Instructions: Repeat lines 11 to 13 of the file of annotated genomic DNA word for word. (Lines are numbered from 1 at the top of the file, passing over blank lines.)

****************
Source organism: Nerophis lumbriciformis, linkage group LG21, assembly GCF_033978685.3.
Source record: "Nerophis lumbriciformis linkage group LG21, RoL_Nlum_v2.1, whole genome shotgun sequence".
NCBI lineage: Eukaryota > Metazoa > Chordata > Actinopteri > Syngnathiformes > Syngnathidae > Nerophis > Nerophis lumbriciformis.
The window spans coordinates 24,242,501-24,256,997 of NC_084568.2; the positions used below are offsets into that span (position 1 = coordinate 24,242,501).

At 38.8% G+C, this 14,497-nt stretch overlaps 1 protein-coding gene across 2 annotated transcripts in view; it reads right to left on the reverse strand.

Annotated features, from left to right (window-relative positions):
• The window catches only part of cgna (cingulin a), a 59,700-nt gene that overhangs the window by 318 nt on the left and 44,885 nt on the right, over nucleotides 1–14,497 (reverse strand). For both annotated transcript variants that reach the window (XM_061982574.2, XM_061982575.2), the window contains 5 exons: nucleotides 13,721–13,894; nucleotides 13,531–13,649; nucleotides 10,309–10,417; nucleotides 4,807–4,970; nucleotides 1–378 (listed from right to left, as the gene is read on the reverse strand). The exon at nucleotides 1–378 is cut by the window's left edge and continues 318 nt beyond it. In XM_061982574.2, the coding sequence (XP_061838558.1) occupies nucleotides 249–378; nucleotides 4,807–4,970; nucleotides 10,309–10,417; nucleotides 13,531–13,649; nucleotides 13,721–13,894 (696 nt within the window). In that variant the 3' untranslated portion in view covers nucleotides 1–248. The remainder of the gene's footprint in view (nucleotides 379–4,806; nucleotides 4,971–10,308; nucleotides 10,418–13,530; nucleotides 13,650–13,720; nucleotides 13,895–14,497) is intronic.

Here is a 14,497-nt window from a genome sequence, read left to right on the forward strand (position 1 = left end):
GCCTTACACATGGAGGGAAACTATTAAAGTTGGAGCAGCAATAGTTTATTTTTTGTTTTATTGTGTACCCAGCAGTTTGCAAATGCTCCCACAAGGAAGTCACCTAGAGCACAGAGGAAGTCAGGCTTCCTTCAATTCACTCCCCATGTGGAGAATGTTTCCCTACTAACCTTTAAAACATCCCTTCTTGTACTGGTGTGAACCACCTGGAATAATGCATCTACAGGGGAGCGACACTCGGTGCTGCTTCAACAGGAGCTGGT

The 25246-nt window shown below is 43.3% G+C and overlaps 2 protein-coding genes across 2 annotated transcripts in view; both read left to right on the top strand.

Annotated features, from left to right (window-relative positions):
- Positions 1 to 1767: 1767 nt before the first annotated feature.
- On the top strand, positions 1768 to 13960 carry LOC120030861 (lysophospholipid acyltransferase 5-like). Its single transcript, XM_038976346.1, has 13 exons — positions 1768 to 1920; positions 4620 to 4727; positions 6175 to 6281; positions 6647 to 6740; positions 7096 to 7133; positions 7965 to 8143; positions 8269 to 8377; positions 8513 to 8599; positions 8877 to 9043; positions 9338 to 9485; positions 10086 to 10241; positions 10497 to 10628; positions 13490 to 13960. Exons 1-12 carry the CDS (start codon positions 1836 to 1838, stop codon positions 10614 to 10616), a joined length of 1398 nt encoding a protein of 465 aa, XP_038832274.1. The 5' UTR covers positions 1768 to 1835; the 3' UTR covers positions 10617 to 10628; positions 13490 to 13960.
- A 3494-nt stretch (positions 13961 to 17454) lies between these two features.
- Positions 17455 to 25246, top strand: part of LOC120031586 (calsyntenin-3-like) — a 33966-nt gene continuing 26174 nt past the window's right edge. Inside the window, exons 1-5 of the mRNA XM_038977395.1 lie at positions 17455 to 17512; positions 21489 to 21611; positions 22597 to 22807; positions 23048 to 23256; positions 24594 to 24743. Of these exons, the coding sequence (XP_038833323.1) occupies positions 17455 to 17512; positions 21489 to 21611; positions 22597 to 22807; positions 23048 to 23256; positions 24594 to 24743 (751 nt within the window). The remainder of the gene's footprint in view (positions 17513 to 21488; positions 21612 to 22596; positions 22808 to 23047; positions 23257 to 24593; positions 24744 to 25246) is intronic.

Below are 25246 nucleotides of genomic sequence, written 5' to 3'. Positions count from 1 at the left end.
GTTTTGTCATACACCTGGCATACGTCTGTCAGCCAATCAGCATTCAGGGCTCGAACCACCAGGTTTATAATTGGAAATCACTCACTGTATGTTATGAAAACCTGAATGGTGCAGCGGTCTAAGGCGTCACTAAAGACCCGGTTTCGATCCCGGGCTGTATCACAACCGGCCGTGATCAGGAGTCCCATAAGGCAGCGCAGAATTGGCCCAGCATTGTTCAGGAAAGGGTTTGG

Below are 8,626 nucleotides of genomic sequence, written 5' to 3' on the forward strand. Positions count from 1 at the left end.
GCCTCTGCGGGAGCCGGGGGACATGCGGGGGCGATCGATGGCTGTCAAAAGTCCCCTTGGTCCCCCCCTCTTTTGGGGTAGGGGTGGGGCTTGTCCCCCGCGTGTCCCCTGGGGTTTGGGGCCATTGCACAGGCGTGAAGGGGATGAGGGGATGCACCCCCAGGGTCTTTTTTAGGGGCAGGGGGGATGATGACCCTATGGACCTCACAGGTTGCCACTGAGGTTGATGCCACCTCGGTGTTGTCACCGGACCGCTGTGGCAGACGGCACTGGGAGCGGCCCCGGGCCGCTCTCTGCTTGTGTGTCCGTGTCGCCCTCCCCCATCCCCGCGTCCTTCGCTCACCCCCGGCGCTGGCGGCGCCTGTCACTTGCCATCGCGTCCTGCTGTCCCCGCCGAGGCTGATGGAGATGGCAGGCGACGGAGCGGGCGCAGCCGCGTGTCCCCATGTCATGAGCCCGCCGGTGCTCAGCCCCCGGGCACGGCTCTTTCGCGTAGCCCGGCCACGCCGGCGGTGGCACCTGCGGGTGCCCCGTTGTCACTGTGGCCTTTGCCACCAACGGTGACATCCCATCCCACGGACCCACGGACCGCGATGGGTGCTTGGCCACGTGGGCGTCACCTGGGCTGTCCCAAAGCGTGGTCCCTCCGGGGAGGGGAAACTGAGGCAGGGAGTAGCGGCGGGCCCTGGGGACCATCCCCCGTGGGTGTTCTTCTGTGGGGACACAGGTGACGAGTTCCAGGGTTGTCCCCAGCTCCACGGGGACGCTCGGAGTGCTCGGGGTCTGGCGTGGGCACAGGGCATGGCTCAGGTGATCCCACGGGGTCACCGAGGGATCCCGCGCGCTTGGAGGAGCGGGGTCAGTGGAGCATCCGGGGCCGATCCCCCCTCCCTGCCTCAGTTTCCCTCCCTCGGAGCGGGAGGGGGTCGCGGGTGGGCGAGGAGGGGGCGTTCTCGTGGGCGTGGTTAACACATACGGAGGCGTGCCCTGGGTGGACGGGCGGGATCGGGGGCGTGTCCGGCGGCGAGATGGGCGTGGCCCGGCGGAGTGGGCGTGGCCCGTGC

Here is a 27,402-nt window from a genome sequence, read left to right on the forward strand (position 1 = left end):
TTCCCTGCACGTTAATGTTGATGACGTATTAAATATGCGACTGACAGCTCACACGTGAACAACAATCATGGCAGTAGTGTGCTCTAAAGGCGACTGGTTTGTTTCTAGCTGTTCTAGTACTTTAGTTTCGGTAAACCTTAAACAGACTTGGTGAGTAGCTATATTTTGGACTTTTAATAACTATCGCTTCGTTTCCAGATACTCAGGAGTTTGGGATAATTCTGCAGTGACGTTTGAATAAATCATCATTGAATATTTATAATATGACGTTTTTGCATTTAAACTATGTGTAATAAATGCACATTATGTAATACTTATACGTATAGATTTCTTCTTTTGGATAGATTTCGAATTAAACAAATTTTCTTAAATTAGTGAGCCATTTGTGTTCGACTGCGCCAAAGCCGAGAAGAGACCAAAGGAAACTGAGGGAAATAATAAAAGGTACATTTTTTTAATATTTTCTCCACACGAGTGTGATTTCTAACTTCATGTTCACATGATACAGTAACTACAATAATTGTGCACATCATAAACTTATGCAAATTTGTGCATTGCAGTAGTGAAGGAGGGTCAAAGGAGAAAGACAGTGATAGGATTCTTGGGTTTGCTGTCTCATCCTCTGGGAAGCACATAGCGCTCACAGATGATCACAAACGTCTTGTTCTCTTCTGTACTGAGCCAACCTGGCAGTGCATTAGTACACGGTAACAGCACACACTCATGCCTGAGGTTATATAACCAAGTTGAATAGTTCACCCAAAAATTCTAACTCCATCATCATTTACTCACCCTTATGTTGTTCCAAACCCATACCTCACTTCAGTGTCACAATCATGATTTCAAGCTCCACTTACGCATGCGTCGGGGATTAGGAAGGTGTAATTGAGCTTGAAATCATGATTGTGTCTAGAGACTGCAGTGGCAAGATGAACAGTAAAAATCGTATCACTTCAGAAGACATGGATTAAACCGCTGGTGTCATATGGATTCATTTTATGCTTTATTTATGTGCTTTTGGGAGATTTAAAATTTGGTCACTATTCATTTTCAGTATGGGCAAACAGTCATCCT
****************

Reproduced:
Annotated features, from left to right (window-relative positions):
- Positions 1 to 1767: 1767 nt before the first annotated feature.
- On the top strand, positions 1768 to 13960 carry LOC120030861 (lysophospholipid acyltransferase 5-like). Its single transcript, XM_038976346.1, has 13 exons — positions 1768 to 1920; positions 4620 to 4727; positions 6175 to 6281; positions 6647 to 6740; positions 7096 to 7133; positions 7965 to 8143; positions 8269 to 8377; positions 8513 to 8599; positions 8877 to 9043; positions 9338 to 9485; positions 10086 to 10241; positions 10497 to 10628; positions 13490 to 13960. Exons 1-12 carry the CDS (start codon positions 1836 to 1838, stop codon positions 10614 to 10616), a joined length of 1398 nt encoding a protein of 465 aa, XP_038832274.1. The 5' UTR covers positions 1768 to 1835; the 3' UTR covers positions 10617 to 10628; positions 13490 to 13960.